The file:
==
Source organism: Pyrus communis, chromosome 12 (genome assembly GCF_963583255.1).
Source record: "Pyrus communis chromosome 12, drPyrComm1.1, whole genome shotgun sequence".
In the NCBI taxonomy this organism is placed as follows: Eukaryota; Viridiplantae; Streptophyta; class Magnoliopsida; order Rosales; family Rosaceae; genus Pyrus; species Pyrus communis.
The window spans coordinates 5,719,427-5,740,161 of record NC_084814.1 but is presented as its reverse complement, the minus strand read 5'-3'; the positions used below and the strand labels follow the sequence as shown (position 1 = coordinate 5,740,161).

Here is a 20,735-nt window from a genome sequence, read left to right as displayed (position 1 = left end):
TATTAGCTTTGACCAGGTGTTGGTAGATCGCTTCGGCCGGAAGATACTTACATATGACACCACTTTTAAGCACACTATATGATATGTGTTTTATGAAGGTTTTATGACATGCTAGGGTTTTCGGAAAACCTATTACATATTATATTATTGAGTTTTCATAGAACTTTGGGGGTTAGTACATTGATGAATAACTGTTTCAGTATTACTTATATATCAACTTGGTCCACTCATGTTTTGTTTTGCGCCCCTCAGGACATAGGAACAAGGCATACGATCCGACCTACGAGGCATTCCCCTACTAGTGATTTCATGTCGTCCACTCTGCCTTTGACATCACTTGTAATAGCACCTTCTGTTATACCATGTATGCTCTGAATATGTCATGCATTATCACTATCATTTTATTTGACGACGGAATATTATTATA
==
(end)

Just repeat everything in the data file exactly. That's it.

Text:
Source organism: Pyrus communis, chromosome 12 (genome assembly GCF_963583255.1).
Source record: "Pyrus communis chromosome 12, drPyrComm1.1, whole genome shotgun sequence".
In the NCBI taxonomy this organism is placed as follows: Eukaryota; Viridiplantae; Streptophyta; class Magnoliopsida; order Rosales; family Rosaceae; genus Pyrus; species Pyrus communis.
The window spans coordinates 5,719,427-5,740,161 of record NC_084814.1 but is presented as its reverse complement, the minus strand read 5'-3'; the positions used below and the strand labels follow the sequence as shown (position 1 = coordinate 5,740,161).

Here is a 20,735-nt window from a genome sequence, read left to right as displayed (position 1 = left end):
TATTAGCTTTGACCAGGTGTTGGTAGATCGCTTCGGCCGGAAGATACTTACATATGACACCACTTTTAAGCACACTATATGATATGTGTTTTATGAAGGTTTTATGACATGCTAGGGTTTTCGGAAAACCTATTACATATTATATTATTGAGTTTTCATAGAACTTTGGGGGTTAGTACATTGATGAATAACTGTTTCAGTATTACTTATATATCAACTTGGTCCACTCATGTTTTGTTTTGCGCCCCTCAGGACATAGGAACAAGGCATACGATCCGACCTACGAGGCATTCCCCTACTAGTGATTTCATGTCGTCCACTCTGCCTTTGACATCACTTGTAATAGCACCTTCTGTTATACCATGTATGCTCTGAATATGTCATGCATTATCACTATCATTTTATTTGACGACGGAATATTATTATA